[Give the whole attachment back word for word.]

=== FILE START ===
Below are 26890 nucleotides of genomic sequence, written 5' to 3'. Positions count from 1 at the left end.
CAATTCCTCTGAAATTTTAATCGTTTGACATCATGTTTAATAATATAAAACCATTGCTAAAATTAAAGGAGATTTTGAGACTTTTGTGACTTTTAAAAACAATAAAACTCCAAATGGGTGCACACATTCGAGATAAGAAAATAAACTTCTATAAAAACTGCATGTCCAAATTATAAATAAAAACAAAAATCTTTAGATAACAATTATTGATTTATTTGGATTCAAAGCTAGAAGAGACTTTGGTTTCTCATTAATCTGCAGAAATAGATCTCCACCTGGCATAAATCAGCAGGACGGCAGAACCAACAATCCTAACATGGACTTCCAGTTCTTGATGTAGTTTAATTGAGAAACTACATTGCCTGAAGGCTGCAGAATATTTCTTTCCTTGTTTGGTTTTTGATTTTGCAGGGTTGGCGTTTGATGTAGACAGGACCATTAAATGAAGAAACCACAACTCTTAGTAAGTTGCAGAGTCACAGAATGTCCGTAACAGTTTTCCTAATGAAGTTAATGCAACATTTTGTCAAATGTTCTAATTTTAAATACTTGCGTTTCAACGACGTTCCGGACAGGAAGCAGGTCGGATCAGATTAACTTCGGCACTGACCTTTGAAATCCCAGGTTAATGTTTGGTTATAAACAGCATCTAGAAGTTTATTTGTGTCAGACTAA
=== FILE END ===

Below are 26890 nucleotides of genomic sequence, written 5' to 3'. Positions count from 1 at the left end.
CAATTCCTCTGAAATTTTAATCGTTTGACATCATGTTTAATAATATAAAACCATTGCTAAAATTAAAGGAGATTTTGAGACTTTTGTGACTTTTAAAAACAATAAAACTCCAAATGGGTGCACACATTCGAGATAAGAAAATAAACTTCTATAAAAACTGCATGTCCAAATTATAAATAAAAACAAAAATCTTTAGATAACAATTATTGATTTATTTGGATTCAAAGCTAGAAGAGACTTTGGTTTCTCATTAATCTGCAGAAATAGATCTCCACCTGGCATAAATCAGCAGGACGGCAGAACCAACAATCCTAACATGGACTTCCAGTTCTTGATGTAGTTTAATTGAGAAACTACATTGCCTGAAGGCTGCAGAATATTTCTTTCCTTGTTTGGTTTTTGATTTTGCAGGGTTGGCGTTTGATGTAGACAGGACCATTAAATGAAGAAACCACAACTCTTAGTAAGTTGCAGAGTCACAGAATGTCCGTAACAGTTTTCCTAATGAAGTTAATGCAACATTTTGTCAAATGTTCTAATTTTAAATACTTGCGTTTCAACGACGTTCCGGACAGGAAGCAGGTCGGATCAGATTAACTTCGGCACTGACCTTTGAAATCCCAGGTTAATGTTTGGTTATAAACAGCATCTAGAAGTTTATTTGTGTCAGACTAA